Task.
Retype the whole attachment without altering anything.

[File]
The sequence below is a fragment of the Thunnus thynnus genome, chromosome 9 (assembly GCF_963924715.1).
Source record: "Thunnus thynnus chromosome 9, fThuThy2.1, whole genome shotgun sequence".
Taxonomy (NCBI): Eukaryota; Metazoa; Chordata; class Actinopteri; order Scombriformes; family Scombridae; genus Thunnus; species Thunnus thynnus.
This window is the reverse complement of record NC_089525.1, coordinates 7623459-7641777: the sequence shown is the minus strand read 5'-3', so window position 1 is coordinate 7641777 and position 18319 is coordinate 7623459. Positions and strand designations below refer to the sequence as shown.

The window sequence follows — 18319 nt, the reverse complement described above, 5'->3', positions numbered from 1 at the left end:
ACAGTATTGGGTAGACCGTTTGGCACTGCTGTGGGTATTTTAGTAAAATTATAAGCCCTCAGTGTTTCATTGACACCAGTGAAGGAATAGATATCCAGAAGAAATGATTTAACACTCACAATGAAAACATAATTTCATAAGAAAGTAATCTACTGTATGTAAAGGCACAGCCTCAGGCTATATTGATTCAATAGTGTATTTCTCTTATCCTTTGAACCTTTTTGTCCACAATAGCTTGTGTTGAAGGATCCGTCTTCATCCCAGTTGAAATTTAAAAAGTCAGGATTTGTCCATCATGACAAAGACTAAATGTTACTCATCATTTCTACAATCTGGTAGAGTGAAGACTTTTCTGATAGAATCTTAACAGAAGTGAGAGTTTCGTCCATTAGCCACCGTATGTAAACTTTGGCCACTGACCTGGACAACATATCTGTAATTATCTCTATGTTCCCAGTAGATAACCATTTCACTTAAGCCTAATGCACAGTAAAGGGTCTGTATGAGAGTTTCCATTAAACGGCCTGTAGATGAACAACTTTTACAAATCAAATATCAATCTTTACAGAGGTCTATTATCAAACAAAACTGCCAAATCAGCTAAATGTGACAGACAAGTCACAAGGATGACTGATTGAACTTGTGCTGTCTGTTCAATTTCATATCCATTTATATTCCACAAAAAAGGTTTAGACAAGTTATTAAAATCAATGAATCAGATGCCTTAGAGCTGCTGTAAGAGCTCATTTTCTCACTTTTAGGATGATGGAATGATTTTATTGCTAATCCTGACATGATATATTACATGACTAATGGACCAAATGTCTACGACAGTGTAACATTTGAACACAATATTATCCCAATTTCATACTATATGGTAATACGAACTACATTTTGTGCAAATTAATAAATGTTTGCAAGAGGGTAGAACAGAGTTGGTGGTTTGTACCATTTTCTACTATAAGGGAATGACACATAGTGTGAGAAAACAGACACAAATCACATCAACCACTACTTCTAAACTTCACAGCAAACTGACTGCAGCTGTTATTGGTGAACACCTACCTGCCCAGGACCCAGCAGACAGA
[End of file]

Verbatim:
The sequence below is a fragment of the Thunnus thynnus genome, chromosome 9 (assembly GCF_963924715.1).
Source record: "Thunnus thynnus chromosome 9, fThuThy2.1, whole genome shotgun sequence".
Taxonomy (NCBI): Eukaryota; Metazoa; Chordata; class Actinopteri; order Scombriformes; family Scombridae; genus Thunnus; species Thunnus thynnus.
This window is the reverse complement of record NC_089525.1, coordinates 7623459-7641777: the sequence shown is the minus strand read 5'-3', so window position 1 is coordinate 7641777 and position 18319 is coordinate 7623459. Positions and strand designations below refer to the sequence as shown.

The window sequence follows — 18319 nt, the reverse complement described above, 5'->3', positions numbered from 1 at the left end:
ACAGTATTGGGTAGACCGTTTGGCACTGCTGTGGGTATTTTAGTAAAATTATAAGCCCTCAGTGTTTCATTGACACCAGTGAAGGAATAGATATCCAGAAGAAATGATTTAACACTCACAATGAAAACATAATTTCATAAGAAAGTAATCTACTGTATGTAAAGGCACAGCCTCAGGCTATATTGATTCAATAGTGTATTTCTCTTATCCTTTGAACCTTTTTGTCCACAATAGCTTGTGTTGAAGGATCCGTCTTCATCCCAGTTGAAATTTAAAAAGTCAGGATTTGTCCATCATGACAAAGACTAAATGTTACTCATCATTTCTACAATCTGGTAGAGTGAAGACTTTTCTGATAGAATCTTAACAGAAGTGAGAGTTTCGTCCATTAGCCACCGTATGTAAACTTTGGCCACTGACCTGGACAACATATCTGTAATTATCTCTATGTTCCCAGTAGATAACCATTTCACTTAAGCCTAATGCACAGTAAAGGGTCTGTATGAGAGTTTCCATTAAACGGCCTGTAGATGAACAACTTTTACAAATCAAATATCAATCTTTACAGAGGTCTATTATCAAACAAAACTGCCAAATCAGCTAAATGTGACAGACAAGTCACAAGGATGACTGATTGAACTTGTGCTGTCTGTTCAATTTCATATCCATTTATATTCCACAAAAAAGGTTTAGACAAGTTATTAAAATCAATGAATCAGATGCCTTAGAGCTGCTGTAAGAGCTCATTTTCTCACTTTTAGGATGATGGAATGATTTTATTGCTAATCCTGACATGATATATTACATGACTAATGGACCAAATGTCTACGACAGTGTAACATTTGAACACAATATTATCCCAATTTCATACTATATGGTAATACGAACTACATTTTGTGCAAATTAATAAATGTTTGCAAGAGGGTAGAACAGAGTTGGTGGTTTGTACCATTTTCTACTATAAGGGAATGACACATAGTGTGAGAAAACAGACACAAATCACATCAACCACTACTTCTAAACTTCACAGCAAACTGACTGCAGCTGTTATTGGTGAACACCTACCTGCCCAGGACCCAGCAGACAGA